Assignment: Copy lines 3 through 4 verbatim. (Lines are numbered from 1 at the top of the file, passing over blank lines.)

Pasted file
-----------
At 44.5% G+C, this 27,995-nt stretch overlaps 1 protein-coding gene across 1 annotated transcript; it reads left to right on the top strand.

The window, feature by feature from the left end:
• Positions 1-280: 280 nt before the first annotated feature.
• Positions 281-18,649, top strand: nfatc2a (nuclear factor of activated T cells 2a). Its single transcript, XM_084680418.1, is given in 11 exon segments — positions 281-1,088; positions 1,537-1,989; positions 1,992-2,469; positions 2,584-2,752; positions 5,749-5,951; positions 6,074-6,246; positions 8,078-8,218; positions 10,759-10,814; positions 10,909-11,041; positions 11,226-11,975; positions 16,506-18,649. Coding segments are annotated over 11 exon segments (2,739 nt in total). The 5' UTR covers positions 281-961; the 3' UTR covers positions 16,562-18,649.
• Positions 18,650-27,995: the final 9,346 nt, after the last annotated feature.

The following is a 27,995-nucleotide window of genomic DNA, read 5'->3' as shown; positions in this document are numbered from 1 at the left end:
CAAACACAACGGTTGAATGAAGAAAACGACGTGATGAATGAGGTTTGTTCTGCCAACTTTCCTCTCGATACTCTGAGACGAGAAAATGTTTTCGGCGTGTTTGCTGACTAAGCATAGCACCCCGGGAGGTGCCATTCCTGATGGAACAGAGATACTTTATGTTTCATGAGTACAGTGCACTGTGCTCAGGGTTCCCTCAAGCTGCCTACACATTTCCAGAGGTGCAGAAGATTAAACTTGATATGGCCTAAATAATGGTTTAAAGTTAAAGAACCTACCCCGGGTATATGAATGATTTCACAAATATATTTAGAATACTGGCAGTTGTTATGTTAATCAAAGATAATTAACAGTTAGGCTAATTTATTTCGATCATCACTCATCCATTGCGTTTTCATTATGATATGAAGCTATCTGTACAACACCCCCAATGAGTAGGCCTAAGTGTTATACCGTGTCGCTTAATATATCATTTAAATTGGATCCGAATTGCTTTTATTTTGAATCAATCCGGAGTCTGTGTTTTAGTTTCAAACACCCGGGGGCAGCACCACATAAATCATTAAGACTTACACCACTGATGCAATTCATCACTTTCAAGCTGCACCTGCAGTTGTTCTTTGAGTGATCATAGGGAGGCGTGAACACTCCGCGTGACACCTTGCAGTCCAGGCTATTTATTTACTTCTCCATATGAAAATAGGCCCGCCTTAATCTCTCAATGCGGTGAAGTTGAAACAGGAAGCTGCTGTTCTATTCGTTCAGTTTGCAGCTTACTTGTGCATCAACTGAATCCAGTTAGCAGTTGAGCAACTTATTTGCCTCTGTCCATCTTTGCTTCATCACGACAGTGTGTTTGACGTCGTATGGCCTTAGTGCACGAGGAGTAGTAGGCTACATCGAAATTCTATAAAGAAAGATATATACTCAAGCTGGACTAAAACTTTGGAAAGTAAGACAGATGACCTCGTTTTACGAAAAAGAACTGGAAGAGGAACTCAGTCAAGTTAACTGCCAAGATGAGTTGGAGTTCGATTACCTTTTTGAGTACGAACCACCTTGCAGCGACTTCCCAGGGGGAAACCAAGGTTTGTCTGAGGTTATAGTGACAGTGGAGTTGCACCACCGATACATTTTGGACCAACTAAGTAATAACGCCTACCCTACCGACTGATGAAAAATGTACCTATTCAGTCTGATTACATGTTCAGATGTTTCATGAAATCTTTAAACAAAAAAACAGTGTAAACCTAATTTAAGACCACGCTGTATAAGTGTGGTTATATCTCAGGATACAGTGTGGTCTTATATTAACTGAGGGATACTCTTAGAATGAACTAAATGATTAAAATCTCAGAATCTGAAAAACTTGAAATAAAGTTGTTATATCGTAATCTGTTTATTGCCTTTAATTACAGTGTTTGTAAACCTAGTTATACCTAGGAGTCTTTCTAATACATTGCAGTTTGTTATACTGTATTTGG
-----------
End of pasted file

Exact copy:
• Positions 1-280: 280 nt before the first annotated feature.
• Positions 281-18,649, top strand: nfatc2a (nuclear factor of activated T cells 2a). Its single transcript, XM_084680418.1, is given in 11 exon segments — positions 281-1,088; positions 1,537-1,989; positions 1,992-2,469; positions 2,584-2,752; positions 5,749-5,951; positions 6,074-6,246; positions 8,078-8,218; positions 10,759-10,814; positions 10,909-11,041; positions 11,226-11,975; positions 16,506-18,649. Coding segments are annotated over 11 exon segments (2,739 nt in total). The 5' UTR covers positions 281-961; the 3' UTR covers positions 16,562-18,649.